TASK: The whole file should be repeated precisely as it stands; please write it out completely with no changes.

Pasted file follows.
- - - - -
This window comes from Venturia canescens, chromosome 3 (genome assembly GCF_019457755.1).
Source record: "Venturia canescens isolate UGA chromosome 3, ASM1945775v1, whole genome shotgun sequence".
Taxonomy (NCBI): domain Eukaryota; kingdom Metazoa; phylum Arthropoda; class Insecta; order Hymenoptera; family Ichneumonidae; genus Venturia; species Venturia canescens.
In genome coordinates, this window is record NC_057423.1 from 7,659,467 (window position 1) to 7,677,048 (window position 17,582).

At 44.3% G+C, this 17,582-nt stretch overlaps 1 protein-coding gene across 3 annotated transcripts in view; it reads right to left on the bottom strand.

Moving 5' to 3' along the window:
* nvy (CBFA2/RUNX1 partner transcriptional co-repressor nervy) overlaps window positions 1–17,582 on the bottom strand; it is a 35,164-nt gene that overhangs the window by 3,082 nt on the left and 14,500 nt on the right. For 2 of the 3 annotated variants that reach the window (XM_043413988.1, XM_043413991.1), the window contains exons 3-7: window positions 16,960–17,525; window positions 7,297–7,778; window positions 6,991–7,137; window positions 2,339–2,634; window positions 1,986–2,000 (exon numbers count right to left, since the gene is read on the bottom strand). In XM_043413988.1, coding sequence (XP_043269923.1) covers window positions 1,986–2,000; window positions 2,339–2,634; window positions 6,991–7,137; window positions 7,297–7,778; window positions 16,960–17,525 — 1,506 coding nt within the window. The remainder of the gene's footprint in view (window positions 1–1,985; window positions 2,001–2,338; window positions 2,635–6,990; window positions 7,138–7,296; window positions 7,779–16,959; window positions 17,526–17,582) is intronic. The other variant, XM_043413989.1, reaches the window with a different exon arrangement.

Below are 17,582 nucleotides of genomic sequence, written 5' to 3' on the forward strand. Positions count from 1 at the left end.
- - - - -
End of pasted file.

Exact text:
This window comes from Venturia canescens, chromosome 3 (genome assembly GCF_019457755.1).
Source record: "Venturia canescens isolate UGA chromosome 3, ASM1945775v1, whole genome shotgun sequence".
Taxonomy (NCBI): domain Eukaryota; kingdom Metazoa; phylum Arthropoda; class Insecta; order Hymenoptera; family Ichneumonidae; genus Venturia; species Venturia canescens.
In genome coordinates, this window is record NC_057423.1 from 7,659,467 (window position 1) to 7,677,048 (window position 17,582).

At 44.3% G+C, this 17,582-nt stretch overlaps 1 protein-coding gene across 3 annotated transcripts in view; it reads right to left on the bottom strand.

Moving 5' to 3' along the window:
* nvy (CBFA2/RUNX1 partner transcriptional co-repressor nervy) overlaps window positions 1–17,582 on the bottom strand; it is a 35,164-nt gene that overhangs the window by 3,082 nt on the left and 14,500 nt on the right. For 2 of the 3 annotated variants that reach the window (XM_043413988.1, XM_043413991.1), the window contains exons 3-7: window positions 16,960–17,525; window positions 7,297–7,778; window positions 6,991–7,137; window positions 2,339–2,634; window positions 1,986–2,000 (exon numbers count right to left, since the gene is read on the bottom strand). In XM_043413988.1, coding sequence (XP_043269923.1) covers window positions 1,986–2,000; window positions 2,339–2,634; window positions 6,991–7,137; window positions 7,297–7,778; window positions 16,960–17,525 — 1,506 coding nt within the window. The remainder of the gene's footprint in view (window positions 1–1,985; window positions 2,001–2,338; window positions 2,635–6,990; window positions 7,138–7,296; window positions 7,779–16,959; window positions 17,526–17,582) is intronic. The other variant, XM_043413989.1, reaches the window with a different exon arrangement.

Below are 17,582 nucleotides of genomic sequence, written 5' to 3' on the forward strand. Positions count from 1 at the left end.